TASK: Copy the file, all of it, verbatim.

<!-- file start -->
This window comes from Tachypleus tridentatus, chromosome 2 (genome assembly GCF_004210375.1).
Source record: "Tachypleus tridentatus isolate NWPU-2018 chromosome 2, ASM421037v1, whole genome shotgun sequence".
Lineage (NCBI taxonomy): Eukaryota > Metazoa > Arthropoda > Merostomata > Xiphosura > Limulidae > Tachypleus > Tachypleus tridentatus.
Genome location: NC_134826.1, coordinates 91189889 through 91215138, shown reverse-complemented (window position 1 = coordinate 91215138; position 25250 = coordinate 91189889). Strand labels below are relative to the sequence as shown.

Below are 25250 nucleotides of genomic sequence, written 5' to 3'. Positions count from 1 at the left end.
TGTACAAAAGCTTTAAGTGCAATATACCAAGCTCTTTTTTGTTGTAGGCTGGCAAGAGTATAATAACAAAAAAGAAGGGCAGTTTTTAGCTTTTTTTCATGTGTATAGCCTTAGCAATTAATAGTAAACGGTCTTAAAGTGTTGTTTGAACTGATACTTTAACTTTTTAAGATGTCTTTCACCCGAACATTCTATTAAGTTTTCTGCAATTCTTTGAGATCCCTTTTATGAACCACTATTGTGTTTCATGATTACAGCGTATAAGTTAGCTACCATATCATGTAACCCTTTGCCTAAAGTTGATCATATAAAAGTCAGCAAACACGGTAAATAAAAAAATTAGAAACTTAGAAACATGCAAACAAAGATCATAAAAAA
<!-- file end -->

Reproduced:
This window comes from Tachypleus tridentatus, chromosome 2 (genome assembly GCF_004210375.1).
Source record: "Tachypleus tridentatus isolate NWPU-2018 chromosome 2, ASM421037v1, whole genome shotgun sequence".
Lineage (NCBI taxonomy): Eukaryota > Metazoa > Arthropoda > Merostomata > Xiphosura > Limulidae > Tachypleus > Tachypleus tridentatus.
Genome location: NC_134826.1, coordinates 91189889 through 91215138, shown reverse-complemented (window position 1 = coordinate 91215138; position 25250 = coordinate 91189889). Strand labels below are relative to the sequence as shown.

Below are 25250 nucleotides of genomic sequence, written 5' to 3'. Positions count from 1 at the left end.
TGTACAAAAGCTTTAAGTGCAATATACCAAGCTCTTTTTTGTTGTAGGCTGGCAAGAGTATAATAACAAAAAAGAAGGGCAGTTTTTAGCTTTTTTTCATGTGTATAGCCTTAGCAATTAATAGTAAACGGTCTTAAAGTGTTGTTTGAACTGATACTTTAACTTTTTAAGATGTCTTTCACCCGAACATTCTATTAAGTTTTCTGCAATTCTTTGAGATCCCTTTTATGAACCACTATTGTGTTTCATGATTACAGCGTATAAGTTAGCTACCATATCATGTAACCCTTTGCCTAAAGTTGATCATATAAAAGTCAGCAAACACGGTAAATAAAAAAATTAGAAACTTAGAAACATGCAAACAAAGATCATAAAAAA